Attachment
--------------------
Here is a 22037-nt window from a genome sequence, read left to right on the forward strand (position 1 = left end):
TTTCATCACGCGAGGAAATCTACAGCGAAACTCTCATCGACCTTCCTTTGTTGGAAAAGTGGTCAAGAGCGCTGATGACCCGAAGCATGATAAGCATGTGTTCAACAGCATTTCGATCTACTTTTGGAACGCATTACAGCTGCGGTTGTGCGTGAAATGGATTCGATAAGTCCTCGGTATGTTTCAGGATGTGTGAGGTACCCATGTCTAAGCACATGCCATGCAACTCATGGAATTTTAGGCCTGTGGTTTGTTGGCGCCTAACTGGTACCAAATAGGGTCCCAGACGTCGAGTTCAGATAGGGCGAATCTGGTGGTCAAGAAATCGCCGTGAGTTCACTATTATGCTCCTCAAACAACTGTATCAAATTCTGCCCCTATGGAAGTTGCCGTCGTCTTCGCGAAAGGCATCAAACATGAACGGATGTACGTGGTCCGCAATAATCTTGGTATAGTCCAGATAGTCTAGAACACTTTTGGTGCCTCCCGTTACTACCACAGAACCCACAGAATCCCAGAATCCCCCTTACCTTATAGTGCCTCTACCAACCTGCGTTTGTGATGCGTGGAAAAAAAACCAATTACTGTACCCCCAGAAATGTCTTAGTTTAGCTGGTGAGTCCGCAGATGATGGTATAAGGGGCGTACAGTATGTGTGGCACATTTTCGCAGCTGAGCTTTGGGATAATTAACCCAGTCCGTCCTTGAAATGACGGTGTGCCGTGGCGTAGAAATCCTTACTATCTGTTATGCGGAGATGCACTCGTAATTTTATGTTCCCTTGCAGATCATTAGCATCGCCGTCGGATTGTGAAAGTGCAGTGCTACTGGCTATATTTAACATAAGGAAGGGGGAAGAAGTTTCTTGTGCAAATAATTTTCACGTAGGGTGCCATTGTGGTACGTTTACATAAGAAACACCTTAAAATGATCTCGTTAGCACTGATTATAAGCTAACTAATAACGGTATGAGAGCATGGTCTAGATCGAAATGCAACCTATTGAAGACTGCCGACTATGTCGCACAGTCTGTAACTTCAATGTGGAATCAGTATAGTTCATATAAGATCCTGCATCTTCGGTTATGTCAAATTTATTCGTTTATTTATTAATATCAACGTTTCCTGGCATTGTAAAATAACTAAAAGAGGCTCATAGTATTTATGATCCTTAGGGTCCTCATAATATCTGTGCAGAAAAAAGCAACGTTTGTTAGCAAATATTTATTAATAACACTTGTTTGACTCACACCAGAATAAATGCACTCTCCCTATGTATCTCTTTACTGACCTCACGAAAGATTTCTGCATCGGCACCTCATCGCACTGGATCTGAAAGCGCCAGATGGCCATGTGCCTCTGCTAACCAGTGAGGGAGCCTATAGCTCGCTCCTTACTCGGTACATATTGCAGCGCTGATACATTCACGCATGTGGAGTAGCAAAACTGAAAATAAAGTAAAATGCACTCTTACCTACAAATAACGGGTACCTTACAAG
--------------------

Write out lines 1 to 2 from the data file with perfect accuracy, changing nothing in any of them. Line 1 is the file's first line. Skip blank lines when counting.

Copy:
Here is a 22037-nt window from a genome sequence, read left to right on the forward strand (position 1 = left end):
TTTCATCACGCGAGGAAATCTACAGCGAAACTCTCATCGACCTTCCTTTGTTGGAAAAGTGGTCAAGAGCGCTGATGACCCGAAGCATGATAAGCATGTGTTCAACAGCATTTCGATCTACTTTTGGAACGCATTACAGCTGCGGTTGTGCGTGAAATGGATTCGATAAGTCCTCGGTATGTTTCAGGATGTGTGAGGTACCCATGTCTAAGCACATGCCATGCAACTCATGGAATTTTAGGCCTGTGGTTTGTTGGCGCCTAACTGGTACCAAATAGGGTCCCAGACGTCGAGTTCAGATAGGGCGAATCTGGTGGTCAAGAAATCGCCGTGAGTTCACTATTATGCTCCTCAAACAACTGTATCAAATTCTGCCCCTATGGAAGTTGCCGTCGTCTTCGCGAAAGGCATCAAACATGAACGGATGTACGTGGTCCGCAATAATCTTGGTATAGTCCAGATAGTCTAGAACACTTTTGGTGCCTCCCGTTACTACCACAGAACCCACAGAATCCCAGAATCCCCCTTACCTTATAGTGCCTCTACCAACCTGCGTTTGTGATGCGTGGAAAAAAAACCAATTACTGTACCCCCAGAAATGTCTTAGTTTAGCTGGTGAGTCCGCAGATGATGGTATAAGGGGCGTACAGTATGTGTGGCACATTTTCGCAGCTGAGCTTTGGGATAATTAACCCAGTCCGTCCTTGAAATGACGGTGTGCCGTGGCGTAGAAATCCTTACTATCTGTTATGCGGAGATGCACTCGTAATTTTATGTTCCCTTGCAGATCATTAGCATCGCCGTCGGATTGTGAAAGTGCAGTGCTACTGGCTATATTTAACATAAGGAAGGGGGAAGAAGTTTCTTGTGCAAATAATTTTCACGTAGGGTGCCATTGTGGTACGTTTACATAAGAAACACCTTAAAATGATCTCGTTAGCACTGATTATAAGCTAACTAATAACGGTATGAGAGCATGGTCTAGATCGAAATGCAACCTATTGAAGACTGCCGACTATGTCGCACAGTCTGTAACTTCAATGTGGAATCAGTATAGTTCATATAAGATCCTGCATCTTCGGTTATGTCAAATTTATTCGTTTATTTATTAATATCAACGTTTCCTGGCATTGTAAAATAACTAAAAGAGGCTCATAGTATTTATGATCCTTAGGGTCCTCATAATATCTGTGCAGAAAAAAGCAACGTTTGTTAGCAAATATTTATTAATAACACTTGTTTGACTCACACCAGAATAAATGCACTCTCCCTATGTATCTCTTTACTGACCTCACGAAAGATTTCTGCATCGGCACCTCATCGCACTGGATCTGAAAGCGCCAGATGGCCATGTGCCTCTGCTAACCAGTGAGGGAGCCTATAGCTCGCTCCTTACTCGGTACATATTGCAGCGCTGATACATTCACGCATGTGGAGTAGCAAAACTGAAAATAAAGTAAAATGCACTCTTACCTACAAATAACGGGTACCTTACAAG